Jonathan and the Big Blue Boat

Cover

Written and Illustrated by Philip C. Stead

Roaring Book Press, 2011

“It makes me feel very small,” said Jonathan to Frederick.  He held Frederick up high so he could see the Big Blue Boat too.

Previously Reviewed Books from this Author:  A Sick Day for Amos McGee

Jonathan’s parents trade his beloved bear, Frederick, for a toaster and Jonathan sails away on a boat (that’s coincidentally big and blue) to find him.  Jonathan meets and befriends an elephant, a mountain goat and a whale, and runs afoul of a band of pirates along the way.  He eventually finds Frederick with a little girl who has claimed him as her new best friend, which poses an interesting dilemma for Jonathan (and those children reading the book who will identify with him).  He solves the problem by inviting the little girl to share his boat and bring Frederick with her, which sets a wonderful example of kindness and inclusion.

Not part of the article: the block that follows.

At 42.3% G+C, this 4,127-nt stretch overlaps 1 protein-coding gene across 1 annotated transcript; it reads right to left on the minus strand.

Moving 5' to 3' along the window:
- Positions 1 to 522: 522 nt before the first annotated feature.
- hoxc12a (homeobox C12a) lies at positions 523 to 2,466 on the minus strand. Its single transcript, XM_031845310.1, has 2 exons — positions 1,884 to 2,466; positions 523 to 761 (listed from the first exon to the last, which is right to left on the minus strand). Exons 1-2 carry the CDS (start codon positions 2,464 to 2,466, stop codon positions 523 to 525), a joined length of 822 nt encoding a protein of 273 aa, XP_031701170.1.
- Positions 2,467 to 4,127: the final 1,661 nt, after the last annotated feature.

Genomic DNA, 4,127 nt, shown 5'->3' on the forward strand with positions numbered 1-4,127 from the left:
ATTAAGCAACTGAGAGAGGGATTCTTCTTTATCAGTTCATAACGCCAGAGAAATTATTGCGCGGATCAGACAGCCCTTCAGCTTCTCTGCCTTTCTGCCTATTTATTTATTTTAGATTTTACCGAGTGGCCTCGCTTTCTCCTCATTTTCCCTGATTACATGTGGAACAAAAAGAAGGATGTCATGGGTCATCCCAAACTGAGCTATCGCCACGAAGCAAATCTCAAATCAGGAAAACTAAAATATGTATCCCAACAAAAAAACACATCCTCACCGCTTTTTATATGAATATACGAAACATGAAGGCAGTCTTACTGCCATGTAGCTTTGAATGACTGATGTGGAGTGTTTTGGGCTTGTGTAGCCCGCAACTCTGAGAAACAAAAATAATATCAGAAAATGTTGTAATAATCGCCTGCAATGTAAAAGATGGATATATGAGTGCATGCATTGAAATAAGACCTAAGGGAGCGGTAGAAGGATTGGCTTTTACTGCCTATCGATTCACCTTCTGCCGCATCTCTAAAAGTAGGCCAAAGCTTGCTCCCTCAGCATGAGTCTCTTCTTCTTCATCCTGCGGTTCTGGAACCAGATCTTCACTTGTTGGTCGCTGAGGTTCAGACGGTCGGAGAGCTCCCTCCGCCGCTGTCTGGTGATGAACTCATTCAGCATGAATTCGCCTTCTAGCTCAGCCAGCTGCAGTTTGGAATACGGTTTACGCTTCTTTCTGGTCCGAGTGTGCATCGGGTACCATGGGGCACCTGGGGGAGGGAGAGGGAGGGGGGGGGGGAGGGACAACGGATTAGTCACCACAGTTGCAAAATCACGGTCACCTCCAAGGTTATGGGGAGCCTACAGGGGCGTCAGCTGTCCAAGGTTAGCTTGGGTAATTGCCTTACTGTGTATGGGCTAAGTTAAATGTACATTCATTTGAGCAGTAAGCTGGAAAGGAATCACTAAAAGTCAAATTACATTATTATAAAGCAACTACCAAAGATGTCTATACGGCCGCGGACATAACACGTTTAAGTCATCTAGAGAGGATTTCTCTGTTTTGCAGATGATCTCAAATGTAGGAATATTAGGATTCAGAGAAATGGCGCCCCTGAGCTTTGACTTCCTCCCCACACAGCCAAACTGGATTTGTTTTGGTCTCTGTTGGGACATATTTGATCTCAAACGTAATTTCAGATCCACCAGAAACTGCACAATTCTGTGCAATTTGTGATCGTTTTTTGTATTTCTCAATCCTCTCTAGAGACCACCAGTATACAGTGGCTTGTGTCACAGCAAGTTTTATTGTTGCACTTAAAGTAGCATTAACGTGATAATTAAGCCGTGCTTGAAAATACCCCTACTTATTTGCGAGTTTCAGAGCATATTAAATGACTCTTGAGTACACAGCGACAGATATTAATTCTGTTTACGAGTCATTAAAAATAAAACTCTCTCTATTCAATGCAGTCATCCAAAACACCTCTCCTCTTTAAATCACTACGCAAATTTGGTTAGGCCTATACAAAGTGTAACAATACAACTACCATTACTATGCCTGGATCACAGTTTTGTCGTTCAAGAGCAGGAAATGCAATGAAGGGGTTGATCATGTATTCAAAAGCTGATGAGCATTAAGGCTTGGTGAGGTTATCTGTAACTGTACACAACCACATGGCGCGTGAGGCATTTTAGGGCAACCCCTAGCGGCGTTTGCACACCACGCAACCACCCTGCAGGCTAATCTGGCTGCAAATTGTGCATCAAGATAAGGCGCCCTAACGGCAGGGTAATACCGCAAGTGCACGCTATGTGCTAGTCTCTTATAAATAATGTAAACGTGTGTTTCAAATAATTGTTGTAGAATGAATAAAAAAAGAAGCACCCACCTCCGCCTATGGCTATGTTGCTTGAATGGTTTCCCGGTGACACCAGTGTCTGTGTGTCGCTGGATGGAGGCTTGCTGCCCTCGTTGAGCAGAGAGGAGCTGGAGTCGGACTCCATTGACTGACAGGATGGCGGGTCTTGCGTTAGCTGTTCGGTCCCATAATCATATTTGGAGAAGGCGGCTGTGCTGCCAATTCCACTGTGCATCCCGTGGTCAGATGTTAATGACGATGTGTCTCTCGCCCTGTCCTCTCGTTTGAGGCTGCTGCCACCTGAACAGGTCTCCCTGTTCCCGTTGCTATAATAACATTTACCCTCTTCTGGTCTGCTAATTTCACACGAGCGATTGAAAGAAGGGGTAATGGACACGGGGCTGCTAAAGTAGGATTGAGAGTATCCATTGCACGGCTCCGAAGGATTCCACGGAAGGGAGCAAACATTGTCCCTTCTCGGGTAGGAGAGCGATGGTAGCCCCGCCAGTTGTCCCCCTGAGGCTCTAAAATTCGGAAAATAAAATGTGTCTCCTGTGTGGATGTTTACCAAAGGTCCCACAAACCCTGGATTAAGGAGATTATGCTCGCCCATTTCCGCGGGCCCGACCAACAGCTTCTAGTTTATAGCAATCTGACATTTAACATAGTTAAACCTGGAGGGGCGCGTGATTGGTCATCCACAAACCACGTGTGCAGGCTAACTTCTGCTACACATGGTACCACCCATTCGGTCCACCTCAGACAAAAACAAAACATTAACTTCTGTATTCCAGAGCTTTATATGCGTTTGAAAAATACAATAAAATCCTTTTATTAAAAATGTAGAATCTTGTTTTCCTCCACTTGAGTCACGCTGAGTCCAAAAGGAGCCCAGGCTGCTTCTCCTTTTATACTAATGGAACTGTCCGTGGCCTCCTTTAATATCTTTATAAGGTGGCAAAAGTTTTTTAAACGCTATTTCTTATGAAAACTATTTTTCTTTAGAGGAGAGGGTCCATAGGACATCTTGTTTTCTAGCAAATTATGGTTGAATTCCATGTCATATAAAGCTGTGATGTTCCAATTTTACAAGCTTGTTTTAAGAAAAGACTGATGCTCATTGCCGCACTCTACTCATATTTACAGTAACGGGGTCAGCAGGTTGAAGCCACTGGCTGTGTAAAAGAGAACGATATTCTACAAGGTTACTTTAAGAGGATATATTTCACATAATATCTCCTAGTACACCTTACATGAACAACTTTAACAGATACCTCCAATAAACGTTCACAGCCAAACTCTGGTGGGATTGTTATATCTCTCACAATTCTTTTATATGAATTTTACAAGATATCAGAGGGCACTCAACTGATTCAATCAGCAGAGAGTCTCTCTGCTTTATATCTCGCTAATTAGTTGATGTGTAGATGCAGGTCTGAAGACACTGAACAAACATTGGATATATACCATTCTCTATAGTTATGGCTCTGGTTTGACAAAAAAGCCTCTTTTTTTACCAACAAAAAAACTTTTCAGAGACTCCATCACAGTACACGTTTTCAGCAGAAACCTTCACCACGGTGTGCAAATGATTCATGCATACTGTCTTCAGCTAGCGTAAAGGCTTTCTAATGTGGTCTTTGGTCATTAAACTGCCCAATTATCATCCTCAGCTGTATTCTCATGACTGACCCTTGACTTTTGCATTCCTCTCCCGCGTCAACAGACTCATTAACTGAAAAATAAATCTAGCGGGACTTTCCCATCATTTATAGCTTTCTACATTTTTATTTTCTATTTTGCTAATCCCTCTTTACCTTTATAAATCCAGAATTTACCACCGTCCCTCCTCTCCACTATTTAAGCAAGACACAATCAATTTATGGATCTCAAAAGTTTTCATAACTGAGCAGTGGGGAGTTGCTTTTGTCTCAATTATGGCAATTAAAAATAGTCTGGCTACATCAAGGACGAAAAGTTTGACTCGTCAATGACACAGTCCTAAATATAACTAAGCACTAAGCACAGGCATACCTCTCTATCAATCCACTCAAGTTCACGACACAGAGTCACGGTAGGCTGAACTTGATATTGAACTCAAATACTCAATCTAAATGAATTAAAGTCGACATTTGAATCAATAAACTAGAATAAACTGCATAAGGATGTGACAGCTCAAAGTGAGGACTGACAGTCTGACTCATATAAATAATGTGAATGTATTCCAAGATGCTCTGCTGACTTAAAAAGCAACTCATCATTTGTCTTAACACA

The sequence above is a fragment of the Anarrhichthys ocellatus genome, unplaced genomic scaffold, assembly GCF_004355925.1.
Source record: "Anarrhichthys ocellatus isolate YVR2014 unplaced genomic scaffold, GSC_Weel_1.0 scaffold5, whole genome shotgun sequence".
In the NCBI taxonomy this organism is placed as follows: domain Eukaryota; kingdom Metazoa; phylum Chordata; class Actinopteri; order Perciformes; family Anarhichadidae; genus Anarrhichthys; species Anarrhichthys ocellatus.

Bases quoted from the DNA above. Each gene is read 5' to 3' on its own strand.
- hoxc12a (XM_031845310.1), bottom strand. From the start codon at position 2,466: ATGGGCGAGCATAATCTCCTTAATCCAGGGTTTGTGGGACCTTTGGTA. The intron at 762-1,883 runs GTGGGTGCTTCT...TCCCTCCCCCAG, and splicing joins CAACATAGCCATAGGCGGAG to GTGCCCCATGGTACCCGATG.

The elephant wears a fez.  Fezzes are cool.

The elephant wears a fez. Fezzes are cool.

This is another story from Philip C. Stead, the author of the wonderful A Sick Day for Amos McGee.  Mr. Stead takes over the artwork on this one and uses the less frequently seen medium of collage to give his pictures a fascinating depth of meaning.  I found myself getting lost, over and over again, in the collages.  The collages feature maps, postcards, stamps, ledgers and other paper media to create colorful pictures that enhance the story.

The story itself is also a departure from the ordinary, as it’s a grounded story with moments of whimsy and things left unexplained, which I love.  Kids are experts at filling in the spaces and coming up with fun, creative ways to answer the questions that stories leave unanswered, so it’s great to see books that give them the chance to use their imaginations.  There was nothing predictable about this book, which is one of the main reasons I loved it.

And what did we learn?  What I take away from this book is that every journey is full of unexpected moments and sometimes those turn out to be what the journey was about to begin with.

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